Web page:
I decided to have a go at a small scale solar power system to power my amateur radios and also some lights in my small radio shack.
After quite a lot of research I decided to order the parts and get it going. It was hard to decide which charge controller to use because I had read some horror stories about noise coming from them, and as this was for my ratio equipment this was a really important factor.
I started off with one 100 watt panel and a 30 amp PWM charge controller. This was about the lowest cost entry level parts I could get. My plan was to grow the system as and when I need to. I already had a 35 Ah deep cycle SLA battery which I charged from the grid as and when needed based on my estimated usage.
The latest update and about as much as I need is three 100 watt panels. I built a wood frame for them and when the weather eventually drys up I will paint the wood to match the deck rails.
The charge controller:
This is the 30 amp charge controller which allows the user to set various charge and load values. The full details which I wont repeat here are detailed in the online user manual. I power my HF Amateur Radio transceiver directly from the battery to minimize voltage drop between the radio and the power source. I use the optional load output on the charge controller to power the lower current devices like my 12 volt LED lights. I could have done these direct to the battery too but I decided to make use of the power measuring metrics which the controller provides. The wiring used is all 10 AWG and I use Anderson Power Poles on everything to make life easy to swap things around.
I started this system with my existing 35 Ah deep cycle battery, but since then it has been replaced with a new 100Ah SLA deep cycle battery. In the two pictures below the first is the 35Ah battery and the second is the replacement battery show as installed in the corner of my shack. I didn’t want to add expense replacing the battery until I proved out the solar power system would work for me, and as its worked out well I decided to upgrade the battery. I’ve left the two pictures here for reference.
I upgraded the battery and also added a small four digit LED volt meter to the solar panel input on the charge controller. This allows me to monitor the voltage the panel is supplying to the controller. Its a “nice to have” feature so I can see what the panels are supplying to the charge controller. My charge controller is set to 13.8v for the cut-off voltage and when the battery is charged to that level the solar panel is disconnected and no charging takes place (float charging up to 14.1 volts as and when needed). When its float charging the panel “off-load” voltage shows about 18-21 volts, even on a dull and wet day. If I find that I am using more power than the charger\panel can supply to the battery I will add another panel in parallel to the existing three to speed up the charging time. That’s a future upgrade only if I start to use more than I generate in a day.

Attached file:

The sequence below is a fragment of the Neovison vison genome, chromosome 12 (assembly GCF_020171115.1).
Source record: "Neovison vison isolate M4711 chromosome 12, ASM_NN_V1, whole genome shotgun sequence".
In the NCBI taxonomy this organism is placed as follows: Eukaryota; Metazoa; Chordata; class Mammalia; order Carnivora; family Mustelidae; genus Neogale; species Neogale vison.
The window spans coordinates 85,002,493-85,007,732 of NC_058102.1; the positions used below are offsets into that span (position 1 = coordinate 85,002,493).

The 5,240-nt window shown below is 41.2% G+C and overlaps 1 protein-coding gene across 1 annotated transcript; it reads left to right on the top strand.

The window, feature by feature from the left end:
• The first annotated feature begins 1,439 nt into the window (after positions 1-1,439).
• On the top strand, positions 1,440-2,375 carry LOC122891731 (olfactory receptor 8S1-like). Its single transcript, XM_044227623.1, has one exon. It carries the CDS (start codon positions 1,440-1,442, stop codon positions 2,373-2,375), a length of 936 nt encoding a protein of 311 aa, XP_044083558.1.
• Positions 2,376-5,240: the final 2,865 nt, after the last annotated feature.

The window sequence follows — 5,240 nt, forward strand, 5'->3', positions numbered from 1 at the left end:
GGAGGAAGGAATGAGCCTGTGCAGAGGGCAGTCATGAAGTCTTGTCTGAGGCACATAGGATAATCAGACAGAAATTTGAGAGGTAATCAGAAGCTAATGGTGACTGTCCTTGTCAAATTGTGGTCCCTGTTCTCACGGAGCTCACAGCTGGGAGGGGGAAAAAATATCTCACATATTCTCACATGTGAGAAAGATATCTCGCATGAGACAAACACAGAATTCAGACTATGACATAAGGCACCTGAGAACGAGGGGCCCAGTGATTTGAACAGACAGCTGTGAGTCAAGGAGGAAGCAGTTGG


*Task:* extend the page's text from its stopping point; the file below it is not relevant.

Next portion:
The charge controller and the solar panel came from WindyNation. The quality of the components is really good.
See their website for more details:
The small battery came from Batteries Plus, but they don’t sell this exact model any more. The upgraded battery is a “Mighty Max” brand battery, I bought it through Amazon.com.
If your planing a solar power system on a small scale like I have here, and once you decide what capacity the battery needs to be, as long as you get deep cycle batteries of some sort that’s the main thing. Ordinary wet or dry lead acid batteries like car batteries don’t fair well to discharging and in the long term will cost you more money if your load causes a significant amount of discharge. There are however some loads which would be OK with a non-deep cycle battery, but my article is based on what I used for my system.
There are plenty articles on the web explaining how to calculate panel and battery requirements so I wont repeat that info here again.
Anderson Power Pole connectors:
You can source these from various places. I’ve got them from Amazon.com and also DXEngineering.com
If you like this post or have any questions that I can help with then I’d like to hear from you. I wrote this little article for my own reference and also in the hope that it can be of use to anyone that was interested in setting up an off-the-grid small solar power station.